• ian72
  • 5 months ago

Looks to be the short version, longer one is should all be fixed by end of 2025 once Gigabit for all is done

  • andrew
  • thinkbroadband staff
  • 5 months ago

I have never managed to get better than 9Mbps download ever since I managed to get FTTC back in 2015. I did get an explanation from a BT engineer who told me that because part of my line to the cabinet was aluminium, I would never be able to get better.

Why is then that BT's USO site tell me that because I get over 10Mbps that I do not qualify for the USO?

I am anyway managing a local project to get DCMS funding for B4RN to provide true Gigabit FTTP to our locality. We just need another 125 residents to apply for their vouchers and we can start building.

  • mollcons
  • 5 months ago

The link to Visit "https://www.bt.com/USO and check your address" is incorrect and will need editing. It 404 errors to "https://www.thinkbroadband.com/news/https;/www.bt.com/uso"

  • DanielCoffey
  • 5 months ago

Probably because the low to high range is such that the high range figure is above 10 Mbps

Or your 9 Mbps is a speed test result when the USO is in theory based on the sync speed.

  • andrew
  • thinkbroadband staff
  • 5 months ago

I don’t understand why someone who has to go down the 4G route has to pay £100 for an external antenna if the signal indoors isn’t strong enough - or am I misreading the information?

  • mrsrmb
  • 5 months ago

errant ; fixed in URL

  • andrew
  • thinkbroadband staff
  • 5 months ago

On the £100 for antenna its not clear to me, prior to March assumption was that cost would be covered by USO if outdoor antenna needed.

Be interested to hear from someone who actually gets that far with the USO and what Ofcom make of it in relation to the £3,400 threshold.

  • andrew
  • thinkbroadband staff
  • 5 months ago

It's quite expensive, capped 4g broadband as well. If they are getting a subsidy in too bt are doing pretty well out of it.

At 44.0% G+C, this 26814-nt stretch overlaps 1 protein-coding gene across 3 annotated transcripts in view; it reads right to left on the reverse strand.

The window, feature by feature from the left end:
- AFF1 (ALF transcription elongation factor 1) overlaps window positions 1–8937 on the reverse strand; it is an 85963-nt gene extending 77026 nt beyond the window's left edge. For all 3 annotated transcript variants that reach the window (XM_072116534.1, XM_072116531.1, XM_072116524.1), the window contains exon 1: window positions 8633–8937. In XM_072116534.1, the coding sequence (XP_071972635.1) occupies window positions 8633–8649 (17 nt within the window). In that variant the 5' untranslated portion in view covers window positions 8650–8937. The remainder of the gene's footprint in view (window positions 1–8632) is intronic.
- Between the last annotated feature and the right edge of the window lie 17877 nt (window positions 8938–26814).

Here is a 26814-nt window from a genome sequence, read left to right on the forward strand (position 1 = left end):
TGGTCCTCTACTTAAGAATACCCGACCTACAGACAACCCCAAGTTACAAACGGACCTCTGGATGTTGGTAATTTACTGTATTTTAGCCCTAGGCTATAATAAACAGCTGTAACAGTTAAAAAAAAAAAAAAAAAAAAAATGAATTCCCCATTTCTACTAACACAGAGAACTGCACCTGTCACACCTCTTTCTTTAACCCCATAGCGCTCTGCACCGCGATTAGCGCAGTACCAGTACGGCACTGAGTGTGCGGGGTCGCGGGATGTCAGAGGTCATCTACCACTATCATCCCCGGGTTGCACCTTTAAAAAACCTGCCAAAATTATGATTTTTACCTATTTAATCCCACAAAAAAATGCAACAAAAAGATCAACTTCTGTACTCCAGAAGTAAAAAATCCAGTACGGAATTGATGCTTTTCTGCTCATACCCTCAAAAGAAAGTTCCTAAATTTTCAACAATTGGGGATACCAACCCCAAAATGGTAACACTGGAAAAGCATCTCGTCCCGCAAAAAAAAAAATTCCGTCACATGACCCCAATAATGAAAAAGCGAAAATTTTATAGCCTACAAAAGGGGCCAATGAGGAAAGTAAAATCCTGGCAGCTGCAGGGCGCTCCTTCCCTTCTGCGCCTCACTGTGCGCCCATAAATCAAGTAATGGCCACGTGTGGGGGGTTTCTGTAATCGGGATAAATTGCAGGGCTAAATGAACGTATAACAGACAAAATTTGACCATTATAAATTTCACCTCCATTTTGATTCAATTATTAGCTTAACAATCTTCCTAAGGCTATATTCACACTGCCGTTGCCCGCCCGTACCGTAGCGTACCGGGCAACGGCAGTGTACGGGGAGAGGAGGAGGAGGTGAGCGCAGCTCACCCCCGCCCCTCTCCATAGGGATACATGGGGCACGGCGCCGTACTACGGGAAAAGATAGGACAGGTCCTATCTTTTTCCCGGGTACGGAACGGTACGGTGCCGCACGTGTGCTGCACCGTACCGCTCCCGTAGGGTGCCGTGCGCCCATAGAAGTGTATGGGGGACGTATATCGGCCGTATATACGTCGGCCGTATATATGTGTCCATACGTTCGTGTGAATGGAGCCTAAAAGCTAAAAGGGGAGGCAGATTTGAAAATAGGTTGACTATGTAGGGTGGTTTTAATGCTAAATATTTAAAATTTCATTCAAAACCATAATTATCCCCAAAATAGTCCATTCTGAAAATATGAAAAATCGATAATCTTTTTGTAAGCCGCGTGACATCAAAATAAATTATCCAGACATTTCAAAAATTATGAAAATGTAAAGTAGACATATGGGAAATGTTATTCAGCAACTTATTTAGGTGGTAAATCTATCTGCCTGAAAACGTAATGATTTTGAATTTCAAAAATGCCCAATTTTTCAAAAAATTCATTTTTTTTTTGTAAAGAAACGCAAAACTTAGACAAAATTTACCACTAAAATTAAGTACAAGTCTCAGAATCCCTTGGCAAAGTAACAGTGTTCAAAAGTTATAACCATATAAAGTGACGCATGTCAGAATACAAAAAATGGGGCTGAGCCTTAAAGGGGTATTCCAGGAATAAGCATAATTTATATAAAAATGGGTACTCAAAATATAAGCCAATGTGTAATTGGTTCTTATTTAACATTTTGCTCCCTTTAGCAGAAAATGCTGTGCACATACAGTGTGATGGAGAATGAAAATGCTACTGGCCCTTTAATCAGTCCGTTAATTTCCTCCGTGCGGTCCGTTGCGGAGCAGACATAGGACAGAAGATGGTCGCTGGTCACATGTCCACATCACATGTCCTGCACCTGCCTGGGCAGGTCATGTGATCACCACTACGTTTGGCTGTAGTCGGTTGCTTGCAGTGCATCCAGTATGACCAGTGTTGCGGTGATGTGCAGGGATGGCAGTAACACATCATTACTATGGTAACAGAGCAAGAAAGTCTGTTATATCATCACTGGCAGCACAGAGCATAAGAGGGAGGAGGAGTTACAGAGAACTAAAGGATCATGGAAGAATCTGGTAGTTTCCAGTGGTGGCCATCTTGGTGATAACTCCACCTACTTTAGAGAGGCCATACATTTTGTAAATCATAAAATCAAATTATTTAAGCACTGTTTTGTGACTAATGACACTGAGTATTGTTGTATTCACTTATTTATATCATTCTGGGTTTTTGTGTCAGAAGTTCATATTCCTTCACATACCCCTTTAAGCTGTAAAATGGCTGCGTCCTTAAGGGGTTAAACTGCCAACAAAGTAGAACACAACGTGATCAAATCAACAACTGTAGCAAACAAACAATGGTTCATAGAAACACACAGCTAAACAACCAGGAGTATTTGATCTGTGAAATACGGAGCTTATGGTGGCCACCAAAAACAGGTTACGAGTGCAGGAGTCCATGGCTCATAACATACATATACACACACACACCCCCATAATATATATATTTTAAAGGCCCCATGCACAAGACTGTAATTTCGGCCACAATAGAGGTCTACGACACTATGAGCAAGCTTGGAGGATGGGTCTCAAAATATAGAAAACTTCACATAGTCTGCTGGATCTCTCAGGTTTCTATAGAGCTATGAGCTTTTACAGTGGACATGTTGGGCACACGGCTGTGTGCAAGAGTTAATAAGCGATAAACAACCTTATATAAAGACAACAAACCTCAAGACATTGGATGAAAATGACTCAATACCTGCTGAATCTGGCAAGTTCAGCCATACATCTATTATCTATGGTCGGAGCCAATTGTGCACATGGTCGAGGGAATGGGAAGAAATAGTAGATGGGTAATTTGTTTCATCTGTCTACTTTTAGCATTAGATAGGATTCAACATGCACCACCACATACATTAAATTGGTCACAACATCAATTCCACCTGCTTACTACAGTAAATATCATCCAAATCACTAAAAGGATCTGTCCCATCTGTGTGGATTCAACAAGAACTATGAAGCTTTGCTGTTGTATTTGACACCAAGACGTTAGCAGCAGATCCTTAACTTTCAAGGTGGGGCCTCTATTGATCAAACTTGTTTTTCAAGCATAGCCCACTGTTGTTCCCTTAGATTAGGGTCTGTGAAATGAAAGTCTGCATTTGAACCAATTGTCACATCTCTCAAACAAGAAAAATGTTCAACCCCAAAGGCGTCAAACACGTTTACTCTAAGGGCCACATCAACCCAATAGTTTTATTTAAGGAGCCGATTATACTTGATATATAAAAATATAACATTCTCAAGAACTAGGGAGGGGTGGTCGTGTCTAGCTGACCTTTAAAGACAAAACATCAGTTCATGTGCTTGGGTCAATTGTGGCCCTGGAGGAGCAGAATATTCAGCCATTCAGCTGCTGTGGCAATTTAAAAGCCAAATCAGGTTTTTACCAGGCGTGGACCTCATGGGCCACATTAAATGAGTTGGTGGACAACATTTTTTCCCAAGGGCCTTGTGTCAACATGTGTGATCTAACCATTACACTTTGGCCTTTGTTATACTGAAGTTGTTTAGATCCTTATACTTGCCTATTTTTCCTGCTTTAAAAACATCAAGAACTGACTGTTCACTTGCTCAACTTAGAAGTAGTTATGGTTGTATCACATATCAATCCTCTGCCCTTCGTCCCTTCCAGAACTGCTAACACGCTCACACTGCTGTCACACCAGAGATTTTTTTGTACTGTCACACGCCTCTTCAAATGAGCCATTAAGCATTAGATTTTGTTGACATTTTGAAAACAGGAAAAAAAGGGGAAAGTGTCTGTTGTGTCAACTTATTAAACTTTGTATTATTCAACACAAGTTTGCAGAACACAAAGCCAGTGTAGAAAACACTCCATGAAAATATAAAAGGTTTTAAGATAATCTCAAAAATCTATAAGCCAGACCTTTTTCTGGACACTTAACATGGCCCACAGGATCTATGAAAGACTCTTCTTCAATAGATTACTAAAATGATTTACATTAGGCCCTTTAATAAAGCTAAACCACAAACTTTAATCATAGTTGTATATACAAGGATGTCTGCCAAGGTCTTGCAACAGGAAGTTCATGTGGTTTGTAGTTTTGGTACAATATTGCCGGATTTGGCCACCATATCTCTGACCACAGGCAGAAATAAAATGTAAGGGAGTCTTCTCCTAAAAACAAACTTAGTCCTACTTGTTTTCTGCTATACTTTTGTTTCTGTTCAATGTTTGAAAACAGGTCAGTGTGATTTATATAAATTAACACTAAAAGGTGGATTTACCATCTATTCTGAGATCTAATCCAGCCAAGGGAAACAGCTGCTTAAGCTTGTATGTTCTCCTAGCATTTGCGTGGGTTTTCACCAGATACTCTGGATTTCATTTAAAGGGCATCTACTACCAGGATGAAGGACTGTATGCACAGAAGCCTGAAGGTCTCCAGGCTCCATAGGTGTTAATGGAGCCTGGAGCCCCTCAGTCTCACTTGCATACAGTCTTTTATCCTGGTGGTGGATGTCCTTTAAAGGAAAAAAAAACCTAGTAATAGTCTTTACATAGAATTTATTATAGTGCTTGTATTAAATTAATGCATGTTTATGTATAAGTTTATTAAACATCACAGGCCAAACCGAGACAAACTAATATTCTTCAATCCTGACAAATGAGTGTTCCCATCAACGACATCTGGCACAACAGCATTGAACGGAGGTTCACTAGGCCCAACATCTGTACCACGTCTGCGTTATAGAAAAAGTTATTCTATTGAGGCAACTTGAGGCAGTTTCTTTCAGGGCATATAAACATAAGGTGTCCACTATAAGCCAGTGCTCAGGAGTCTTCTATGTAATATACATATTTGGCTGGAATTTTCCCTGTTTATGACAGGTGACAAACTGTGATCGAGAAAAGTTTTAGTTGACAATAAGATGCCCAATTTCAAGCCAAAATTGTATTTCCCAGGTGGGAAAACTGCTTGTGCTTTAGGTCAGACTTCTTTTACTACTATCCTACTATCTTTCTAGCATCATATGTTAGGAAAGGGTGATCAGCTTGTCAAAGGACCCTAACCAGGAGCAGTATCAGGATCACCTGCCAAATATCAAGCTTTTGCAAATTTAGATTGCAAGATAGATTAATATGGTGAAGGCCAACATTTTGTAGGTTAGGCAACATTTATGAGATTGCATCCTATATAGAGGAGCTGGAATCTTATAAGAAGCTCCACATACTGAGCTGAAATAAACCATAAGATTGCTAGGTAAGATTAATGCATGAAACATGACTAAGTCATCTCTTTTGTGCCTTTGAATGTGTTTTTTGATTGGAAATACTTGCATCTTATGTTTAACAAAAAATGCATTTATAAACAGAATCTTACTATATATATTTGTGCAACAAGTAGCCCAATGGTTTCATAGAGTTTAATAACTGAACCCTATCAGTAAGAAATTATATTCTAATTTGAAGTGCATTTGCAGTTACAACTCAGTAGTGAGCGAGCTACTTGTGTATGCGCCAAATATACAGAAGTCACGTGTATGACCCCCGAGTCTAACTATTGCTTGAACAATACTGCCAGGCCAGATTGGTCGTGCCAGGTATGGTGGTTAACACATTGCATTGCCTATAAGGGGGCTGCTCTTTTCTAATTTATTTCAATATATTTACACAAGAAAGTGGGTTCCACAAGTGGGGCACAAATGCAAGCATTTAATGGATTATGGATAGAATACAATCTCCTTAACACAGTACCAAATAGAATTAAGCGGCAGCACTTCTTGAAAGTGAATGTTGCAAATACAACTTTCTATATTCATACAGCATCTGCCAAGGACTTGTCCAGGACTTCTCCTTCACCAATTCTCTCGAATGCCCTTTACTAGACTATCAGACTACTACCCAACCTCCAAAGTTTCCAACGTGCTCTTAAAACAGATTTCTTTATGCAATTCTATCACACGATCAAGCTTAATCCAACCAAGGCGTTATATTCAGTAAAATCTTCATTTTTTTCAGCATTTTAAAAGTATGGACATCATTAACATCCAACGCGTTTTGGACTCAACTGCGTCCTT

• mnbvcxz
  • 5 months ago

There should no compensation to BT for the 4G services as sold with the 4G home route beyond what people pay per month for the 100 or 200 GB data allowance.

  • andrew
  • thinkbroadband staff
  • 5 months ago

Under the standard FTTPoD process - which is available only to people within an FTTC area - the costs almost never come in under £3,400. As reported by Thinkbroadband forum users: https://docs.google.com/spreadsheets/d/1QFkK1sLBFQjlGgTwHKUI3aJSdNH-lgFsQ71SMxarWBA/edit

However, I believe that "assumed demand aggregation" comes into play. e.g. if the FTTP DP would serve 10 properties, it's assumed that 7 will take up service, and therefore 7 x £3,400 is available in the USO pot.

  • candlerb
  • 5 months ago

I looked at USO a month or two ago just after it came out, I'd qualify for a 4G router ( avg dl 3 meg ) However once I had some phone conversations it became apparent that getting the router was contingent on moving to BT for supply of broadband (and from memory a fair hike in my monthly bill)
Having finally ditched BT for my business landline last year (well overdue) I'm sure as heck not going to be forced to go back to them just for a bit faster BB.

Looks like only real option is using USO to try and leverage FTTP at some point in the (likely)far future.

  • Stewart_P
  • 5 months ago

Again - another request which resulted in the offer of a 4G router - despite years of promises from Hyperoptic, BT and Virgin for the Rotherhithe community. Now looking at building my own using an ASUS 4G-AC68U AC1900 and a SIM from a supplier not associated with the above three to provide my own little bit of consumer feedback to the market.

  • Eden_NZ
  • 5 months ago

Just adding frustrations here. I have fibre-enabled properties within 300m either side of my house / our local businesses (farm units mainly). I do a lot of teaching online and this week have had several zoom sessions fall over. My daughter was going an online session to meet / evaluate her Cambridge admission, and that fell over halfway through. I lost a zoom session halfway through just now. We get just over 10mbps up and just under 1 up (though the router says 1.14/ So just within being "OK". But I'm at my wits' end. I could go down 4g rough but it's so expensive.

  • marktheharp
  • 5 months ago